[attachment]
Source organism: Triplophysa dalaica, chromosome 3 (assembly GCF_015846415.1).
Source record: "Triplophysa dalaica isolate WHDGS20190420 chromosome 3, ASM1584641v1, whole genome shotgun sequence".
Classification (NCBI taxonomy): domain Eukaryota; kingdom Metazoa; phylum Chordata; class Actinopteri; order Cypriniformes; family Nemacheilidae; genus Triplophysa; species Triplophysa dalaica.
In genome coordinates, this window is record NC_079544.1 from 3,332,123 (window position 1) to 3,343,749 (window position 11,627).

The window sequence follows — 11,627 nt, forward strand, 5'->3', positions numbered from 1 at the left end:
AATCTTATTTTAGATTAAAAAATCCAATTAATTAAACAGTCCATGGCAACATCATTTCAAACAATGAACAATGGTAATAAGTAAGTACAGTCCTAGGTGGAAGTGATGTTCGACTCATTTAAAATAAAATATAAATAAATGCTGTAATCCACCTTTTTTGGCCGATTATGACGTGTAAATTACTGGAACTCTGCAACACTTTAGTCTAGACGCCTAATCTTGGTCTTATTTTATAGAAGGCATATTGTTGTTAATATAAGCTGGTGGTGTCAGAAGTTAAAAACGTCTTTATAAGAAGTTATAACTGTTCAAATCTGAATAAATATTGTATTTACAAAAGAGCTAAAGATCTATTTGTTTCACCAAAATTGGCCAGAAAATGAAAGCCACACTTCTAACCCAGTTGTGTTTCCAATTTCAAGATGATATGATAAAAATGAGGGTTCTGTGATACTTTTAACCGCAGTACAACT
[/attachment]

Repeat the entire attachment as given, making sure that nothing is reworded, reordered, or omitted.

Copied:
Source organism: Triplophysa dalaica, chromosome 3 (assembly GCF_015846415.1).
Source record: "Triplophysa dalaica isolate WHDGS20190420 chromosome 3, ASM1584641v1, whole genome shotgun sequence".
Classification (NCBI taxonomy): domain Eukaryota; kingdom Metazoa; phylum Chordata; class Actinopteri; order Cypriniformes; family Nemacheilidae; genus Triplophysa; species Triplophysa dalaica.
In genome coordinates, this window is record NC_079544.1 from 3,332,123 (window position 1) to 3,343,749 (window position 11,627).

The window sequence follows — 11,627 nt, forward strand, 5'->3', positions numbered from 1 at the left end:
AATCTTATTTTAGATTAAAAAATCCAATTAATTAAACAGTCCATGGCAACATCATTTCAAACAATGAACAATGGTAATAAGTAAGTACAGTCCTAGGTGGAAGTGATGTTCGACTCATTTAAAATAAAATATAAATAAATGCTGTAATCCACCTTTTTTGGCCGATTATGACGTGTAAATTACTGGAACTCTGCAACACTTTAGTCTAGACGCCTAATCTTGGTCTTATTTTATAGAAGGCATATTGTTGTTAATATAAGCTGGTGGTGTCAGAAGTTAAAAACGTCTTTATAAGAAGTTATAACTGTTCAAATCTGAATAAATATTGTATTTACAAAAGAGCTAAAGATCTATTTGTTTCACCAAAATTGGCCAGAAAATGAAAGCCACACTTCTAACCCAGTTGTGTTTCCAATTTCAAGATGATATGATAAAAATGAGGGTTCTGTGATACTTTTAACCGCAGTACAACT